As the general public grows increasingly fearful about the state of the economy during the ongoing lockdown, critics are comparing the inevitable financial effect to the global crisis of 2008. The Daily Express ran with a front page on April 1 which read ‘We bailed you out, now do your duty!’, addressing how banks should “repay the favour” of the 2008 taxpayer bailout. The crisis stemmed from the collapse of the Lehman Brothers bank, which went bankrupt with a total of $ 631billion (£502billion) of debt in 2008.
In a 2019 BBC documentary, ‘Inside Lehman Brothers: The Whistleblowers’, those from within the company claimed they were threatened when they considered exposing the bank’s impending fall.
Sylvia Vega-Sutfin worked for the Lehman Brothers’ subsidiary, BNC mortgage, which provided subprime mortgage loans with higher interest rates.
According to the former account executive, the bank would falsify information about homeowners, meaning it could sell loans to investors for a greater price.
She claimed this led to increased interest rates and people being unable to make their repayments.
A whistleblower, Linda Weekes, who used to work with the Lehman Brothers
Ms Vega-Sutfin was a former account executive for the firm between 2004 and 2005
Ms Vega-Sutfin worked for the firm between 2004 and 2005. She alleged that she realised the bank was committing fraud after discovering a document explaining a worker from KFC was making $ 7,000 per month.
The former account executive told the documentary how her situation went from “bad to unimaginably worse” after $ 30million (£24million) worth of loans – which she was supposed to manage – disappeared.
She explained: “How is it possible that $ 30million plus in loans are gone?”
The whistleblower then claimed: “[My employer] wanted to destroy my credibility. So my credibility would be tarnished in front of another employer.”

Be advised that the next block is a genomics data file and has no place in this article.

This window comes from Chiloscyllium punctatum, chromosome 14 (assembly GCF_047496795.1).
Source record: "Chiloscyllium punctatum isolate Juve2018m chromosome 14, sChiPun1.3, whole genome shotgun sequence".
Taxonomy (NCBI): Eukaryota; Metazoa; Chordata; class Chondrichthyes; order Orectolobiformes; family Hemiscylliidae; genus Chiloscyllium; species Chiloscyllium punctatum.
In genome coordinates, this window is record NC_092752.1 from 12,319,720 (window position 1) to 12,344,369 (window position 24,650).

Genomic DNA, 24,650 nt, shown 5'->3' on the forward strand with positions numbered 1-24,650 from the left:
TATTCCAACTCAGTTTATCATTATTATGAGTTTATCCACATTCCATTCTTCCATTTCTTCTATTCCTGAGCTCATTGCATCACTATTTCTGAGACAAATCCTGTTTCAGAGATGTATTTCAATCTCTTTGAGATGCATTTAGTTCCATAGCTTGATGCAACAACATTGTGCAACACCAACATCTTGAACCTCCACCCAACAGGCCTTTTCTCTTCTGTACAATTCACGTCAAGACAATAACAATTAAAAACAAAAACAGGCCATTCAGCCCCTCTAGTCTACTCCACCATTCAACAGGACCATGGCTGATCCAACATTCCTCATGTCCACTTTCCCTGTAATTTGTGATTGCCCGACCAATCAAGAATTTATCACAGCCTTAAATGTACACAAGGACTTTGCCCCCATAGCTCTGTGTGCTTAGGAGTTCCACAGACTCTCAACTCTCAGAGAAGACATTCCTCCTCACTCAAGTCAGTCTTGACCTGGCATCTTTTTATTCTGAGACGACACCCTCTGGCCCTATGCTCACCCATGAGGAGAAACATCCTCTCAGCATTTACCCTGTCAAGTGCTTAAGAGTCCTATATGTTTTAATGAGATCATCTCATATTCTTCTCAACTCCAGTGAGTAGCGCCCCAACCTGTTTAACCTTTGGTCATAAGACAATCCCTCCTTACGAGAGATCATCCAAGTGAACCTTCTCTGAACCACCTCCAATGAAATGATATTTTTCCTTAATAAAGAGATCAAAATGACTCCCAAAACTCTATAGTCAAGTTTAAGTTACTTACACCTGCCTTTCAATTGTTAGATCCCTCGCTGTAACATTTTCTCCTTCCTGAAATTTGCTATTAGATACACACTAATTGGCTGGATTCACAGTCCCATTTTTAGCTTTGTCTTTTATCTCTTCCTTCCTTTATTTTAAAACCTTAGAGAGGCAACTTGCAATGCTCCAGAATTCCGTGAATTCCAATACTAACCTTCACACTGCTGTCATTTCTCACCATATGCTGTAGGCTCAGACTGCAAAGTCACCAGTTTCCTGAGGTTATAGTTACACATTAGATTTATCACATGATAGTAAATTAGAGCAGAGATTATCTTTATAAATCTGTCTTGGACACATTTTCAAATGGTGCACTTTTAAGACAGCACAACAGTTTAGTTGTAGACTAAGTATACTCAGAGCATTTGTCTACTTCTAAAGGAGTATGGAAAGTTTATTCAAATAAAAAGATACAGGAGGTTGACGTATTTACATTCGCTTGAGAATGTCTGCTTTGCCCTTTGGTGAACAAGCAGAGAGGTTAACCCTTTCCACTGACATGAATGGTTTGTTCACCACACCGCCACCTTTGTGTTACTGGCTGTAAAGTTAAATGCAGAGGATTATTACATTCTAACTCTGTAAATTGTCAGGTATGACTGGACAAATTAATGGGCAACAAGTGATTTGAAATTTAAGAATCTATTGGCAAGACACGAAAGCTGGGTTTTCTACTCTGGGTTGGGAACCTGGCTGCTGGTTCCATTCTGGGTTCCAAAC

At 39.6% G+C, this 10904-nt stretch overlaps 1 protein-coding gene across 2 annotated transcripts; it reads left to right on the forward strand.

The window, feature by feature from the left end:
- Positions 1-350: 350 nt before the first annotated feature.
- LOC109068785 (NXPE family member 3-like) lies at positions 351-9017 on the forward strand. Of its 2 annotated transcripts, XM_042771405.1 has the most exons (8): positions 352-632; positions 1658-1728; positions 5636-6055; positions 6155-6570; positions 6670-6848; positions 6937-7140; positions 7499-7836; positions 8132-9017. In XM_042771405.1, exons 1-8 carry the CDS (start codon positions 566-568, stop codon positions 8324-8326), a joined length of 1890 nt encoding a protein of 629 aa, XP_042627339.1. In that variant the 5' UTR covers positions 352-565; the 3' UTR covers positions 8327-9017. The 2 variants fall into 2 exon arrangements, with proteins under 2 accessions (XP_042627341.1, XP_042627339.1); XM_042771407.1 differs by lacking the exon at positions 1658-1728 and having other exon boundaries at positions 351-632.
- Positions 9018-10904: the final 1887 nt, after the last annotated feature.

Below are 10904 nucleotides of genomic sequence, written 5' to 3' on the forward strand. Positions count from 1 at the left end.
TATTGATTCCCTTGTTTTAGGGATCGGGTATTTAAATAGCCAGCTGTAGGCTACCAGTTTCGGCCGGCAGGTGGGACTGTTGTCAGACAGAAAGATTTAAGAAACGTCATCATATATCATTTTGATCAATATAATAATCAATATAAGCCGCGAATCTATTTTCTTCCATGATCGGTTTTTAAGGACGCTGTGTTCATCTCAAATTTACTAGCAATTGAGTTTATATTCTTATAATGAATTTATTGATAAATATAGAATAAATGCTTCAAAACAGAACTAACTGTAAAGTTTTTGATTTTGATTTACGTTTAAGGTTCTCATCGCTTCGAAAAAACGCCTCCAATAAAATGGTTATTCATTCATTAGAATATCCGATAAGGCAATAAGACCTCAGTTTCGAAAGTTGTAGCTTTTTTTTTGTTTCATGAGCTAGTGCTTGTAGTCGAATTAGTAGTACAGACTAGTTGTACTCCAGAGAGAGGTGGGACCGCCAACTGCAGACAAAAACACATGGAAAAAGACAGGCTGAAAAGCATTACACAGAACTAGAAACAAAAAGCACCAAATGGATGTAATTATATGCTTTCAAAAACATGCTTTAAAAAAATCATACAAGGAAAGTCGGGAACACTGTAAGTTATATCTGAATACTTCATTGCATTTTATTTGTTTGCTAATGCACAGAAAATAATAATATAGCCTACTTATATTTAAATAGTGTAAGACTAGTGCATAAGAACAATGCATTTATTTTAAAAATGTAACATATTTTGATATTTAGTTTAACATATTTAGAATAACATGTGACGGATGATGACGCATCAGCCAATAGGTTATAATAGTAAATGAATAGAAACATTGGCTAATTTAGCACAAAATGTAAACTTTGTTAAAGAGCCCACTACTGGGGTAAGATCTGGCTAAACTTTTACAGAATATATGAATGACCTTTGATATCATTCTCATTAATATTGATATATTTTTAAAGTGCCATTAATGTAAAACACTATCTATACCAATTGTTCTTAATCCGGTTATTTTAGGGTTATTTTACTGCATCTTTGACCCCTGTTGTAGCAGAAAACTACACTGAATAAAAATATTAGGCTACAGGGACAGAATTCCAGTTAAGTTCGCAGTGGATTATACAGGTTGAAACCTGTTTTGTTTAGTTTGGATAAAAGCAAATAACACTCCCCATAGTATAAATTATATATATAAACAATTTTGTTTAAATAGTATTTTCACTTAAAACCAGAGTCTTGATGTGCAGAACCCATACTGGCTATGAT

The whistleblower then attested that new management was brought in to intimidate the staff.
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Linda Weekes also worked at CNB Mortgages
Former senior underwriter Linda Weekes, who worked with BNC Mortgage between 2004 and 2005 too, was also a whistleblower.
She had similar claims to Ms Vega Sutfin, and said that the new management “walked in our office like the mafia”.
Ms Weekes added: “They were like arm-to-arm, marching in, like ‘we’re taking over the world’.”
Ms Vega-Sutfin claimed she felt particularly threatened on her final day in the office.
She explained: “On the particular day I was leaving the office, I got to the person who would harass me and threaten my life.
“I shook hands with him and when I went to leave he wouldn’t let go off my hand.
“He pulled me towards him and he whispered in my ear: ‘I know everything about you.
“‘I know where your daughters go to school, I know where they live.
“‘I own you!’”
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The Lehman Brothers’ had several whistleblowers to spoke to the BBC
Many fear the coronavirus pandemic will trigger a similar crash to that of 2008
Other employees also suggested the same man was being “inappropriate” with them in the workplace in an attempt to scare them later in the documentary.
Ms Vega-Sutfin claimed: “People who are like them, who hire [other] people to come in and do dirty work, that those people want to see you down.
They’re not going to shoot me, they’re not going to run me off the road.
“They want to see me afraid.”
She explained how that same day, when she arrived home, she discovered her belongings had been moved around.
Richard Flud, former chair of Lehman Brothers
She said: “People were letting me know, ‘hey we’ve been in your house’.”
The whistleblower said she went on to live in constant fear, which changed her whole life.
Ms Vega-Sutfin claimed it was a “devastating way to live”.
She alleged in the documentary that she was advised by her attorney to move house and change state, but she claimed she was determined not to “run from anybody”.
The whistleblower pinned the substantial change in her life on her former employers.
She claimed: “These guys, Lehman Brothers, it’s right there – they changed who I was.
Lehman Brothers’ collapse triggered the 2008 financial crash
“They didn’t get my soul, but they changed who I was. There is no money that’s going to compensate me, ever.”
She said the only compensation she wants is for the people at the top to be punished but suggested that was “never going to happen”.
The former account executive never returned to work, but took on a 14-year legal battle against Lehman Brothers with five other former employees.
The group was awarded a $ 5million (£4million) settlement in August last year, for damages for discrimination, emotional stress and harassment.
Lehman Brothers CEO Richard Fuld has not been charged with a crime related to the bank’s collapse.